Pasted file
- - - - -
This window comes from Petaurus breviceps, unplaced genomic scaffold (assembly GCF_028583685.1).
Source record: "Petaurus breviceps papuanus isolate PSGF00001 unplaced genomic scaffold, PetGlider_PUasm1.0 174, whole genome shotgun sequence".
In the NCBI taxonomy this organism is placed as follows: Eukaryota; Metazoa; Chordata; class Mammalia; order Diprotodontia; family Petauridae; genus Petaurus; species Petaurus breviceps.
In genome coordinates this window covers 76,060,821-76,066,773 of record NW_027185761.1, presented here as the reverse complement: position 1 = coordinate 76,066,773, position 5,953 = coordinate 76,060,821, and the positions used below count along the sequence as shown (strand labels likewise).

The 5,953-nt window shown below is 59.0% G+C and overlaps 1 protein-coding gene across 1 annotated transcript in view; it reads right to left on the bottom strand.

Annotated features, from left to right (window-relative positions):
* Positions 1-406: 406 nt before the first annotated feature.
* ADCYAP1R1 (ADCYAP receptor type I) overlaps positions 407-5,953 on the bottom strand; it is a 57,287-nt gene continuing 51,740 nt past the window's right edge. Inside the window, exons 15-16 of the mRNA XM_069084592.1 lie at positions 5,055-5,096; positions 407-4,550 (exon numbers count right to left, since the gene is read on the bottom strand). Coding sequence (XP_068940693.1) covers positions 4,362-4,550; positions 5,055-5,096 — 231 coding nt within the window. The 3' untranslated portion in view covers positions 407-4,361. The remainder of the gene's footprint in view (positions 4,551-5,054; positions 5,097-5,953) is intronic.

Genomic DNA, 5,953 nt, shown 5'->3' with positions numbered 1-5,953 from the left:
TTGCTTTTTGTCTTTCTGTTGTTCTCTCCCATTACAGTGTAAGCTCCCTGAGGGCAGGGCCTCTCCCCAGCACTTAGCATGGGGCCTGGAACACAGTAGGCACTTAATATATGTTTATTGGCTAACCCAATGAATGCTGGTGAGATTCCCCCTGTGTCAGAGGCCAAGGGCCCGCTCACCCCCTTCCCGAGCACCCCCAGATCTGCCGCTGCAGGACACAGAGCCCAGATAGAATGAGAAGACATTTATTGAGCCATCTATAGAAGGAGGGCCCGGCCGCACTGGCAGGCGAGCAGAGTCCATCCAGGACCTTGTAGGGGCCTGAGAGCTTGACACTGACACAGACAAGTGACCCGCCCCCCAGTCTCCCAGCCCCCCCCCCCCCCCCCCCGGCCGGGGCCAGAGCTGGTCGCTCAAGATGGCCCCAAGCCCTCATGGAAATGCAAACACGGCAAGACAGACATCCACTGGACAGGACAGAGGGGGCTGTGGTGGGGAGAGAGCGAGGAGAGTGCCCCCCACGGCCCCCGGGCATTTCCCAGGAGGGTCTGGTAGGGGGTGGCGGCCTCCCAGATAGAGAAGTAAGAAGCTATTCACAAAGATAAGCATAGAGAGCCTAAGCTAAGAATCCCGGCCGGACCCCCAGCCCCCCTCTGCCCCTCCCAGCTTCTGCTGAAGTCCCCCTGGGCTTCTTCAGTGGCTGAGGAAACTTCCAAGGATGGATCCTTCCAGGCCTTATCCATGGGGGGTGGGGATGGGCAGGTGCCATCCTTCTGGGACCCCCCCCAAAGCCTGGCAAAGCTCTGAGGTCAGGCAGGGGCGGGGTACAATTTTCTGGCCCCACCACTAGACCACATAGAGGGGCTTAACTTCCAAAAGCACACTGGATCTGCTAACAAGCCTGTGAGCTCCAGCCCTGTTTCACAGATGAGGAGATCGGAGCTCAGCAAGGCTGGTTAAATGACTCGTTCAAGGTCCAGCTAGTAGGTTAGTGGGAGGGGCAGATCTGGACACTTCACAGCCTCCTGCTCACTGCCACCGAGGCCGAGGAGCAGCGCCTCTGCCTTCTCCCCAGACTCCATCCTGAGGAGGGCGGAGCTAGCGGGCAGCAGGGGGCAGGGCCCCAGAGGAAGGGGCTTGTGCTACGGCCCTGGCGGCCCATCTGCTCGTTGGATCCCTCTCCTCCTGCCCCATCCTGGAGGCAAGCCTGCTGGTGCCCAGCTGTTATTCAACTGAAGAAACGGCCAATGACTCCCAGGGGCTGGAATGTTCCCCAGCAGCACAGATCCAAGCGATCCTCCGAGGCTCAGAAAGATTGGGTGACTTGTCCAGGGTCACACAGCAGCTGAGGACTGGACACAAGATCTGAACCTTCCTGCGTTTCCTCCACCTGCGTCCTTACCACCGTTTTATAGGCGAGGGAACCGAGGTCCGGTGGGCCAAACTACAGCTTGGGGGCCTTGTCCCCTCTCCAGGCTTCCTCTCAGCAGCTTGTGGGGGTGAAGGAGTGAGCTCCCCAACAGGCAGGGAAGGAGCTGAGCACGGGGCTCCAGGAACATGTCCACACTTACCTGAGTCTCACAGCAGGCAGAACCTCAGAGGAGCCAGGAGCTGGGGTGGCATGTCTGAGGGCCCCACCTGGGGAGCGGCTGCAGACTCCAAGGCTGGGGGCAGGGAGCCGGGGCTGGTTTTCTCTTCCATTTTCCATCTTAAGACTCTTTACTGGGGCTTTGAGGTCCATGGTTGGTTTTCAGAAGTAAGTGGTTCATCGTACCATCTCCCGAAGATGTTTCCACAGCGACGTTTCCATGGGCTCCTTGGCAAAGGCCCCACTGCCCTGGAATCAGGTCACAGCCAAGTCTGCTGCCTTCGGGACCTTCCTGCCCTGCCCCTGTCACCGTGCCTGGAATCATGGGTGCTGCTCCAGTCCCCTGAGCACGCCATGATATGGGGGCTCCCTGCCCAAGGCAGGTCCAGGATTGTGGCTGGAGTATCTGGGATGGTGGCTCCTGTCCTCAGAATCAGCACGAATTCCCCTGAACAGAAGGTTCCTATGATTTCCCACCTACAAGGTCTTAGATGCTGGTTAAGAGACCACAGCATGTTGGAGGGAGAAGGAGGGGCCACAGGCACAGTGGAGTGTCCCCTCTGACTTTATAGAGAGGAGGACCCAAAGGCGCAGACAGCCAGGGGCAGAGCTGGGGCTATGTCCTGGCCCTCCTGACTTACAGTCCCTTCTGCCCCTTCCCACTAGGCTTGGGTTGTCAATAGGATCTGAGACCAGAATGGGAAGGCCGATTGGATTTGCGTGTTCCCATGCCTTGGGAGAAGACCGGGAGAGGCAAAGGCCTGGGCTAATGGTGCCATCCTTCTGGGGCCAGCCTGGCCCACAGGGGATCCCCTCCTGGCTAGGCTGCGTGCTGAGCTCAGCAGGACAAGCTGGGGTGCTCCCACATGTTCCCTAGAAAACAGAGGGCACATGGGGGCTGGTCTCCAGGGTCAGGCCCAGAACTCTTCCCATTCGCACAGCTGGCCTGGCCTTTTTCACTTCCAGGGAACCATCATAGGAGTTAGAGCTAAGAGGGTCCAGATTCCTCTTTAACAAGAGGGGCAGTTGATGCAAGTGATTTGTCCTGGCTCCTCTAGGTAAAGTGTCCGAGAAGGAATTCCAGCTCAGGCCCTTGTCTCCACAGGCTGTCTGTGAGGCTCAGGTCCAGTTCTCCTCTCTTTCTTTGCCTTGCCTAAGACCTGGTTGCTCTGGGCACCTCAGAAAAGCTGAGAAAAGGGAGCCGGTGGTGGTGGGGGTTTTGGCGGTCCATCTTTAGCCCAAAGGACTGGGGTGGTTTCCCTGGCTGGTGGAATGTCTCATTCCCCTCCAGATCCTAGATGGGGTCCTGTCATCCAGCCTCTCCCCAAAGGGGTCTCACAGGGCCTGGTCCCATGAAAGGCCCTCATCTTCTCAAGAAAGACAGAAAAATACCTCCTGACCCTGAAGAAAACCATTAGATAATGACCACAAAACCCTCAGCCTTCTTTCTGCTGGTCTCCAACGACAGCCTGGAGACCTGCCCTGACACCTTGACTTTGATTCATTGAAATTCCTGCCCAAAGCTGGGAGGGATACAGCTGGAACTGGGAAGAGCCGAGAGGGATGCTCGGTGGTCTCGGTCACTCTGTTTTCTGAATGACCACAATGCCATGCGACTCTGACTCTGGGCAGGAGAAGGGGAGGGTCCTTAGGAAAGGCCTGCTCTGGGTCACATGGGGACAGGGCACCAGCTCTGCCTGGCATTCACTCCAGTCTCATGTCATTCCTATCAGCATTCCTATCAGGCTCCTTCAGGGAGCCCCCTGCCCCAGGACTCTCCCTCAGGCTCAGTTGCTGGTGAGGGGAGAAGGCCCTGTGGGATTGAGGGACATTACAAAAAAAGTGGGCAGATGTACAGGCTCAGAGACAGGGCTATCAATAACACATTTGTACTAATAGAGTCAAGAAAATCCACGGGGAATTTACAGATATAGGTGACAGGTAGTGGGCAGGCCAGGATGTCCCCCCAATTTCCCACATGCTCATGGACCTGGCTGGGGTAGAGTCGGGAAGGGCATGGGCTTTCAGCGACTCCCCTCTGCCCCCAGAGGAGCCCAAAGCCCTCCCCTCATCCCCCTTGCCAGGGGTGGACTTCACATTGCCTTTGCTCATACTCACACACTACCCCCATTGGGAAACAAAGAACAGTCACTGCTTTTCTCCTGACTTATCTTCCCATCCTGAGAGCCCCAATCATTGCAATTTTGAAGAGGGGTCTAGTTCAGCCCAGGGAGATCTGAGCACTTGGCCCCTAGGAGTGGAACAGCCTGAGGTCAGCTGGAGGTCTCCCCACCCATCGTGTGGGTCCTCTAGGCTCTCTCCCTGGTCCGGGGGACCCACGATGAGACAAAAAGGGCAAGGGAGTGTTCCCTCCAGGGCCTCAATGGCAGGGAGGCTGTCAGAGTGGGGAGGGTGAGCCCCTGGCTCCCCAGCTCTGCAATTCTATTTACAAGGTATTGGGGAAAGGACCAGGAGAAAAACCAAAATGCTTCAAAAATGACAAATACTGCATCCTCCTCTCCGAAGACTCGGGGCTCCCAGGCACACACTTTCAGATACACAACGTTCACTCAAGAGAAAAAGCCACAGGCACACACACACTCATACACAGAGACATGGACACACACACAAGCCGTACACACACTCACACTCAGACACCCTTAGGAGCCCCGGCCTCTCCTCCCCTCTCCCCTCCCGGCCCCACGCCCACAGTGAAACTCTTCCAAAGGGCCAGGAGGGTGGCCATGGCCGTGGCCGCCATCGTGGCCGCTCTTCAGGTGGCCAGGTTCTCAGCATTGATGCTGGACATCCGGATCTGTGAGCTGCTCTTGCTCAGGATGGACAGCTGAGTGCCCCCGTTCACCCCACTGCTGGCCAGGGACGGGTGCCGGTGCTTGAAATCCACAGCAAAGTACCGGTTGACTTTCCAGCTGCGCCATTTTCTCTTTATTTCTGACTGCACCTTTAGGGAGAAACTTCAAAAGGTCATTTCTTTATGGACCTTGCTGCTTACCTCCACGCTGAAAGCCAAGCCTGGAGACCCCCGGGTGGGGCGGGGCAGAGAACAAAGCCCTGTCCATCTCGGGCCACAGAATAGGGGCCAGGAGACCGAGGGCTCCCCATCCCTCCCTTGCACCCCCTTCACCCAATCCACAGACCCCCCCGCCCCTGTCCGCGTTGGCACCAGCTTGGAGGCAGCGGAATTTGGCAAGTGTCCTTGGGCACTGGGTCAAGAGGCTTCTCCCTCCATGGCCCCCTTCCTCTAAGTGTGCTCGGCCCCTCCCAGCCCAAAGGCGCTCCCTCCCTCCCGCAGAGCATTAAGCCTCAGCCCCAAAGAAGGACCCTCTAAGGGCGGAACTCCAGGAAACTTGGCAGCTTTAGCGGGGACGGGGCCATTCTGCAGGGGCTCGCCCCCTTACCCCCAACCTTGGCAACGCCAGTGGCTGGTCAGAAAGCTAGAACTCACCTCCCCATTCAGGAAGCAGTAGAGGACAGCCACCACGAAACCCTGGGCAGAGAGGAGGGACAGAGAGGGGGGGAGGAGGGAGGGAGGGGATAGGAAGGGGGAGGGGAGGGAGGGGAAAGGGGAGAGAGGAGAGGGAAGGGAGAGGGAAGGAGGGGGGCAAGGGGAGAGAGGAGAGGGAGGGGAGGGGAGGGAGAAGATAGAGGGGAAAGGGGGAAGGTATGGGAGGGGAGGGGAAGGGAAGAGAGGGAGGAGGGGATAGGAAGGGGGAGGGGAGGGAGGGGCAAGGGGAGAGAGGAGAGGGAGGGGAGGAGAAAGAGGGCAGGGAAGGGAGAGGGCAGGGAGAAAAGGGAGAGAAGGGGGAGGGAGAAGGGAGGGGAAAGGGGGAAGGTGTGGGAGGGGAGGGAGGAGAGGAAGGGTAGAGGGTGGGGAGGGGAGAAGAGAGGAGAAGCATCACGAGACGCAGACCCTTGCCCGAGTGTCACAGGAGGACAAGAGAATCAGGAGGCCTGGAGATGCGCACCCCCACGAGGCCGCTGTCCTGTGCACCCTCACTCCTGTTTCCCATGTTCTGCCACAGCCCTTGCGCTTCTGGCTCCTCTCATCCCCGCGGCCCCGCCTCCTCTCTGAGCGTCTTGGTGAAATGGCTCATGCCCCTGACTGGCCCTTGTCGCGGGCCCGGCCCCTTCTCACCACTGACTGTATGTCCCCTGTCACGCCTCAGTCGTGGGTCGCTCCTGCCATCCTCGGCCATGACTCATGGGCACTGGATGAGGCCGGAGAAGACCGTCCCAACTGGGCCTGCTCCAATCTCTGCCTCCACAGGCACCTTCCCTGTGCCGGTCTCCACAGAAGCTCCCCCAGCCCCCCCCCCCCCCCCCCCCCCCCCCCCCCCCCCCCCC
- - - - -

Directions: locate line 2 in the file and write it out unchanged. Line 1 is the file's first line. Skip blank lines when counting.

Source record: "Petaurus breviceps papuanus isolate PSGF00001 unplaced genomic scaffold, PetGlider_PUasm1.0 174, whole genome shotgun sequence".